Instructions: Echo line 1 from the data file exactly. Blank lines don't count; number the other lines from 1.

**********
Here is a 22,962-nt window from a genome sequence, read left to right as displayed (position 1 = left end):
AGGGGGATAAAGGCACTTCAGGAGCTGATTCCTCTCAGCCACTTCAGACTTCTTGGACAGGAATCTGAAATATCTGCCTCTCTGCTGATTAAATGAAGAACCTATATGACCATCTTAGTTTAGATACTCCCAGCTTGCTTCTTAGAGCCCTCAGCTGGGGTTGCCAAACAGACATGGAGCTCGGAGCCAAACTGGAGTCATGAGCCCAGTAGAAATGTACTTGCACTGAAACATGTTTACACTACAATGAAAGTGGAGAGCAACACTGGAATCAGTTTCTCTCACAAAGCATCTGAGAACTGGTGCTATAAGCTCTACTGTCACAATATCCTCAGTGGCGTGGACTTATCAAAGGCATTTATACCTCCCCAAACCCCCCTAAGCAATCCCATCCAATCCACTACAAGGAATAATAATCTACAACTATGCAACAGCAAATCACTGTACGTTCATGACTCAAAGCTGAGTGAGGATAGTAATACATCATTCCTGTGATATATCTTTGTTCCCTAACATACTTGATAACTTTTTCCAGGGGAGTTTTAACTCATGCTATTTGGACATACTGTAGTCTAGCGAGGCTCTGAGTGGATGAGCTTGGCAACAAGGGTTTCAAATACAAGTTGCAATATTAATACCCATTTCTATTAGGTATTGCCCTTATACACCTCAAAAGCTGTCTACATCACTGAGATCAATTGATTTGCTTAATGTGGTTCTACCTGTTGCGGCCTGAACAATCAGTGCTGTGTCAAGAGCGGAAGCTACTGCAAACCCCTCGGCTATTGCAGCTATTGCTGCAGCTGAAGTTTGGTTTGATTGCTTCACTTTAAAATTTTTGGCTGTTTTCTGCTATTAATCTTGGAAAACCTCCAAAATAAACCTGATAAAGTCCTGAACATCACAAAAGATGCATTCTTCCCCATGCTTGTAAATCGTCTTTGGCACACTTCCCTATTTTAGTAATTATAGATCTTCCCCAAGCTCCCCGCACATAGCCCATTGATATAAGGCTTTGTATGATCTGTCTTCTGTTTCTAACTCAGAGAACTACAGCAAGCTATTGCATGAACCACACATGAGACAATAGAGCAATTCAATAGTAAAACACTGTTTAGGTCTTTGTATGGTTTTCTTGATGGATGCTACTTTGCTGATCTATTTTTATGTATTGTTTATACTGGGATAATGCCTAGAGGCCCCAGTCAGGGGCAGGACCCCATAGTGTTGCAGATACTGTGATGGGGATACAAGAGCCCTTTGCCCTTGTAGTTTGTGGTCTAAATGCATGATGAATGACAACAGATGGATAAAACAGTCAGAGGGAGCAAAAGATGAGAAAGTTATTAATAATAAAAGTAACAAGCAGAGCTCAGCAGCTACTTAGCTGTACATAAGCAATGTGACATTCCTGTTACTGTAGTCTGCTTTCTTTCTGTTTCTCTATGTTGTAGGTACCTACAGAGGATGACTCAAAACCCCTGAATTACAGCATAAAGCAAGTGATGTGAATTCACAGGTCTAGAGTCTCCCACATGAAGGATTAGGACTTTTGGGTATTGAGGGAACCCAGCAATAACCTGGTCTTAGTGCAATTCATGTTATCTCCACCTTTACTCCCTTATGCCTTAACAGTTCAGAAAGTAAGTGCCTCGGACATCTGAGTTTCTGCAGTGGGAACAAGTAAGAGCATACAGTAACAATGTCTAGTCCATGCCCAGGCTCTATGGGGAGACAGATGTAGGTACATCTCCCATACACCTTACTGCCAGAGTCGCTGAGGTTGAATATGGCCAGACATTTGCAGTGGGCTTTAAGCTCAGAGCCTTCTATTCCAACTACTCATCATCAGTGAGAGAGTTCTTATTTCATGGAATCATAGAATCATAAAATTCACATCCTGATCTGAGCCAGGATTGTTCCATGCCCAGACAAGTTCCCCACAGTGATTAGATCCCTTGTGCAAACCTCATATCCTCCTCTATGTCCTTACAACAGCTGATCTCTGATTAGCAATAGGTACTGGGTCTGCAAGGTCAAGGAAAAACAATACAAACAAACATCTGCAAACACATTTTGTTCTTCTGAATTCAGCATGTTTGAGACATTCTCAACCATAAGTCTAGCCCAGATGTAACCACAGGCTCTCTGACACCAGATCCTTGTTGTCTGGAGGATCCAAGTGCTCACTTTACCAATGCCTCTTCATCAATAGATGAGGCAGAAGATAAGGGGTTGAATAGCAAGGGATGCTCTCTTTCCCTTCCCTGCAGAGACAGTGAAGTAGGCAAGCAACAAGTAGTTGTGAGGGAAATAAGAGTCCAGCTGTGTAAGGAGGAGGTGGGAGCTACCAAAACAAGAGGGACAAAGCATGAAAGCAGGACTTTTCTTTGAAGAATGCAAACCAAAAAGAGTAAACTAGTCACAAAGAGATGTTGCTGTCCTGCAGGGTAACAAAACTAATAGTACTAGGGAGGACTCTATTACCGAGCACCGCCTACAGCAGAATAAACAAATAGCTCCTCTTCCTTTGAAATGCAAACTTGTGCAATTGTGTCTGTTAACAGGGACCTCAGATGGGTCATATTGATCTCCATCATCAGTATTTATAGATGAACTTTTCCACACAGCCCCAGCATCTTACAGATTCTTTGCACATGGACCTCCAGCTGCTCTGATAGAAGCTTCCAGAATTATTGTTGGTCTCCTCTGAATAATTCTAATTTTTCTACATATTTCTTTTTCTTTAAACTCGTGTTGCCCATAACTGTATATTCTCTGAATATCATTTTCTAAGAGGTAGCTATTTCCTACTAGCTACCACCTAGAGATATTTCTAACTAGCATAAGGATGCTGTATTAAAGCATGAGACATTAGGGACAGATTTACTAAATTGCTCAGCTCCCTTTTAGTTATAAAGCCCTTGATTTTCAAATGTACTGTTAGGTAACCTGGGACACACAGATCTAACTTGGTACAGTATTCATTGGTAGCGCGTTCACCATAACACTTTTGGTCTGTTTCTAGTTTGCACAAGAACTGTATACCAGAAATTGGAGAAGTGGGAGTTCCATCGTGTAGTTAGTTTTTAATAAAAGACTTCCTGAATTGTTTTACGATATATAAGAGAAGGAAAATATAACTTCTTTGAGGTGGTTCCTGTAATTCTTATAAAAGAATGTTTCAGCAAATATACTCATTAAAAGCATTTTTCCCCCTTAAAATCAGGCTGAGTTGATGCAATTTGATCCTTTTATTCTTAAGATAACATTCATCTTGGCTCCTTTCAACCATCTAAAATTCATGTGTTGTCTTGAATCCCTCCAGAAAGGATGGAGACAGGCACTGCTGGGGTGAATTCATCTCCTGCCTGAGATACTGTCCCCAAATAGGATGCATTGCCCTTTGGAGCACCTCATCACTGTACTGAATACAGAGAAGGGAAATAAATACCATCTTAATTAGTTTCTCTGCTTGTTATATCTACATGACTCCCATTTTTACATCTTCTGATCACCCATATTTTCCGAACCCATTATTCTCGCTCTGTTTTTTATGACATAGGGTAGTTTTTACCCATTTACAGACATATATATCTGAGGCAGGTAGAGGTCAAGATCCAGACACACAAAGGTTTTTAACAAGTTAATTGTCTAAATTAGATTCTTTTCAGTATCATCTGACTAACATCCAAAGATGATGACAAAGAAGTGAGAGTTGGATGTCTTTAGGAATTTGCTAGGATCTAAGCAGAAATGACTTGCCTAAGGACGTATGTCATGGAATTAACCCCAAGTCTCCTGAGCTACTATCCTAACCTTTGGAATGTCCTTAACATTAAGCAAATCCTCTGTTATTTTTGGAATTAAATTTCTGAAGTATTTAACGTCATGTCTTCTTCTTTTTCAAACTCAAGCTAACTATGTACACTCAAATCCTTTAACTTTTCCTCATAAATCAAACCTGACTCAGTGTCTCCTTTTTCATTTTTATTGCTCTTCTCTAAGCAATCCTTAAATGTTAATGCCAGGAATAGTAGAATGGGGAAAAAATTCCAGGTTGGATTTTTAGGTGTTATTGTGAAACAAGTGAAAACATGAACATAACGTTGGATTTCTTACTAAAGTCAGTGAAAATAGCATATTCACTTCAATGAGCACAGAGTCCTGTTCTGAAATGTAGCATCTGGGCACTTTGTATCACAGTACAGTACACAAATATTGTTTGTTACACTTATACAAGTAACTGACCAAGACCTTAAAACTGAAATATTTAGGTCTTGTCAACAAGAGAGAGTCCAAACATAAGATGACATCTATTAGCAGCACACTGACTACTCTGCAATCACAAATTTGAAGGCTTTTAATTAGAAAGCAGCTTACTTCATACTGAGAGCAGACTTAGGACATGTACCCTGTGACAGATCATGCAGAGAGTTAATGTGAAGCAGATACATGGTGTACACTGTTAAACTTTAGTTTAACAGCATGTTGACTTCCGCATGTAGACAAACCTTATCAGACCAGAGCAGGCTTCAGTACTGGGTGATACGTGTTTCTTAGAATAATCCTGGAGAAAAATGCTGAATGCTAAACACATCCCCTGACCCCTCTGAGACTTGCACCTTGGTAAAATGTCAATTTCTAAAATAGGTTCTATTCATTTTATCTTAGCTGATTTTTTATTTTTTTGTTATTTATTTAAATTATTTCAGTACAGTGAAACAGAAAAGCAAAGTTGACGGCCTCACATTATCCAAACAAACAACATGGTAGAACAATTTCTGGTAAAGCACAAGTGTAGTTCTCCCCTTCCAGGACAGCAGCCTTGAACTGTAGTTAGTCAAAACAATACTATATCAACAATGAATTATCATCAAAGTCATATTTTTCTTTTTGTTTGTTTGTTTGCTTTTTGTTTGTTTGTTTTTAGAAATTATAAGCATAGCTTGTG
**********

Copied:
Here is a 22,962-nt window from a genome sequence, read left to right as displayed (position 1 = left end):